Labour has pledged to install solar panels in 2,000 public spaces – including libraries, community centres and one stop shops – as part of its green industrial revolution if the party wins power.
Putting solar power hubs in thousands of public spaces will combat the climate crisis and save local councils money, the party says. Participating facilities will be able to export the electricity they do not use on the grid.
Overall, Labour estimates that each public facility will be £4,080 better-off each year, saving £8.2m across all participating facilities. The policy would reduce emissions by 16,500 tonnes of carbon dioxide each year – equivalent to taking 9,000 cars off the road.
Commenting on the policy announcement, Labour’s business and energy spokesperson Rebecca Long-Bailey said: “Labour wants the green industrial revolution to benefit every community. Solar panels will make our community spaces greener and cheaper to run.
“Dedicated outreach teams in every community will provide information on how people can benefit from home upgrades to make them warmer and cheaper to run, and how they can access the hundreds of thousands of new green jobs and training opportunities we are creating.”
Labour’s new regional energy agencies will run outreach and information services from the public spaces. The agencies will be new public bodies responsible for greening our energy system and running the energy grid for public benefit, not private profit.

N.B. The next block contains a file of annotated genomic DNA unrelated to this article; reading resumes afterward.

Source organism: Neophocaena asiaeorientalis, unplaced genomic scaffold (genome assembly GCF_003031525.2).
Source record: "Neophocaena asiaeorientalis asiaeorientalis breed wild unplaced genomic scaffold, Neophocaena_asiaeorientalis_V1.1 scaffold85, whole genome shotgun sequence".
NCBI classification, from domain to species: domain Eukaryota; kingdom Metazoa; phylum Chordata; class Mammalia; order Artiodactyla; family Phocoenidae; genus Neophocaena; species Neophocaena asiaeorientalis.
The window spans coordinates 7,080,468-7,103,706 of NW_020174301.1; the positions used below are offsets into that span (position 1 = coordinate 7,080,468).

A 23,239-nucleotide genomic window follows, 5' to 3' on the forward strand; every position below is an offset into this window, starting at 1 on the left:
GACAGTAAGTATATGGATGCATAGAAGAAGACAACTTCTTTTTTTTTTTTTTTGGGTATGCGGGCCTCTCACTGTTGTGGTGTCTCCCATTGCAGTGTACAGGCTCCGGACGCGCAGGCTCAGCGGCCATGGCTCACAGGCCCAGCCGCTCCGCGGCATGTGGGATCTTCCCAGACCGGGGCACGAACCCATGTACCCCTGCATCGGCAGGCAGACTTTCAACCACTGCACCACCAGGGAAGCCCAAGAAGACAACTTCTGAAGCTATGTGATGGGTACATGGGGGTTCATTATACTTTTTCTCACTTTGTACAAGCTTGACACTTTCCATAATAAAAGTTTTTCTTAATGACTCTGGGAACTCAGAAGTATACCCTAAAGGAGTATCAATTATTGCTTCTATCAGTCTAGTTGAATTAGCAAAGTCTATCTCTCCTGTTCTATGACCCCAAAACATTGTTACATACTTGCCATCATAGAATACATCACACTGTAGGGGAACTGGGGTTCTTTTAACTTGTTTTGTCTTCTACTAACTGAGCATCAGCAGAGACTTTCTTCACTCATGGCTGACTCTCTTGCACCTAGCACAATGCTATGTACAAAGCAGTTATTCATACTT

Emphasising the urgency of the climate emergency, Long Bailey added: “At this election, the choice is clear – this is our last chance to take action to protect future generations or allow the Tories to accelerate our planet’s destruction.”
Andrew Gwynne, Shadow Communities and Local Government Secretary, added: “Installing solar panels on the roofs of community buildings will not only save councils money, it will reduce the emissions produced in our communities.
“Sharing information in our libraries, community centres and one stop shops on how residents can access Labour’s green industrial revolution will reinvigorate our community buildings, making them hubs of the future.”
In the second quarter of 2019, installations of solar panels fell 98% below the average rate in 2015, after the government scrapped subsidies for solar panel installations in April this year.
Savings for Labour’s new policy are based on an average panel generating 828 KWh per KW of installed capacity, and community buildings paying for electricity at the rate of 14.5p/KWh. It assumes an export tariff of 5.24p/kwh – the rate before it was cut by the Conservatives.
This latest announcement follows the party’s commitment at Labour conference to install solar panels on hospitals, creating a net-zero carbon emissions health service and save costs for the NHS.
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